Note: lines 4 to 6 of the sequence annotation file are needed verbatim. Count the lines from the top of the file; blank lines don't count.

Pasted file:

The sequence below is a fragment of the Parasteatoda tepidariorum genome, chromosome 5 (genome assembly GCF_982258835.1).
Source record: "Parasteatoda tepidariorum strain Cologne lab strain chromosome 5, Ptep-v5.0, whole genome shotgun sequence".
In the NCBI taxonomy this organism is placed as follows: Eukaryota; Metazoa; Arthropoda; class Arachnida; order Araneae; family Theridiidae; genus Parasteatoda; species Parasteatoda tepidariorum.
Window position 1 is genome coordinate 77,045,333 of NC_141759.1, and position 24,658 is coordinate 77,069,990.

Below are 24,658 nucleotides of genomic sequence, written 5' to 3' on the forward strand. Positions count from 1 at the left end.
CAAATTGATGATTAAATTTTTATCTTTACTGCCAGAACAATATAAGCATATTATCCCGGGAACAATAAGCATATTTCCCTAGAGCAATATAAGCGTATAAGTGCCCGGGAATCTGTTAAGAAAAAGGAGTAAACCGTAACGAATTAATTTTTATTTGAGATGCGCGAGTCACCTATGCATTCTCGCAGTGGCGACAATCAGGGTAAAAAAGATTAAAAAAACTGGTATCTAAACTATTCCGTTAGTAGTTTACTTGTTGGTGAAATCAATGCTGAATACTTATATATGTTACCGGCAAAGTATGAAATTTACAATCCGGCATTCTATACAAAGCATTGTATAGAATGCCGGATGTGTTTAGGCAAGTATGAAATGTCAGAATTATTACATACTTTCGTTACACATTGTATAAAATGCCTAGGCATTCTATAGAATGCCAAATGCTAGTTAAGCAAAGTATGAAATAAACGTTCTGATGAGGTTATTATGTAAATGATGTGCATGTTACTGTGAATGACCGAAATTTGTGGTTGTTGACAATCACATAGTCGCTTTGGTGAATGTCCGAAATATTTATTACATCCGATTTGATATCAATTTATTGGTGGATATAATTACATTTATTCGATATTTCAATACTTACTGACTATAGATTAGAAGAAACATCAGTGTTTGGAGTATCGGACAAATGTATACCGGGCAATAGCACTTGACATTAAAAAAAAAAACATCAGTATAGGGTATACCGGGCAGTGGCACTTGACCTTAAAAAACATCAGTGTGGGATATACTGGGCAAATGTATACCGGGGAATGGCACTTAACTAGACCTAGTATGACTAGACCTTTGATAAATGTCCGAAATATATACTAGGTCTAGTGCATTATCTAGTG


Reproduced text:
Window position 1 is genome coordinate 77,045,333 of NC_141759.1, and position 24,658 is coordinate 77,069,990.

Below are 24,658 nucleotides of genomic sequence, written 5' to 3' on the forward strand. Positions count from 1 at the left end.
CAAATTGATGATTAAATTTTTATCTTTACTGCCAGAACAATATAAGCATATTATCCCGGGAACAATAAGCATATTTCCCTAGAGCAATATAAGCGTATAAGTGCCCGGGAATCTGTTAAGAAAAAGGAGTAAACCGTAACGAATTAATTTTTATTTGAGATGCGCGAGTCACCTATGCATTCTCGCAGTGGCGACAATCAGGGTAAAAAAGATTAAAAAAACTGGTATCTAAACTATTCCGTTAGTAGTTTACTTGTTGGTGAAATCAATGCTGAATACTTATATATGTTACCGGCAAAGTATGAAATTTACAATCCGGCATTCTATACAAAGCATTGTATAGAATGCCGGATGTGTTTAGGCAAGTATGAAATGTCAGAATTATTACATACTTTCGTTACACATTGTATAAAATGCCTAGGCATTCTATAGAATGCCAAATGCTAGTTAAGCAAAGTATGAAATAAACGTTCTGATGAGGTTATTATGTAAATGATGTGCATGTTACTGTGAATGACCGAAATTTGTGGTTGTTGACAATCACATAGTCGCTTTGGTGAATGTCCGAAATATTTATTACATCCGATTTGATATCAATTTATTGGTGGATATAATTACATTTATTCGATATTTCAATACTTACTGACTATAGATTAGAAGAAACATCAGTGTTTGGAGTATCGGACAAATGTATACCGGGCAATAGCACTTGACATTAAAAAAAAAAACATCAGTATAGGGTATACCGGGCAGTGGCACTTGACCTTAAAAAACATCAGTGTGGGATATACTGGGCAAATGTATACCGGGGAATGGCACTTAACTAGACCTAGTATGACTAGACCTTTGATAAATGTCCGAAATATATACTAGGTCTAGTGCATTATCTAGTG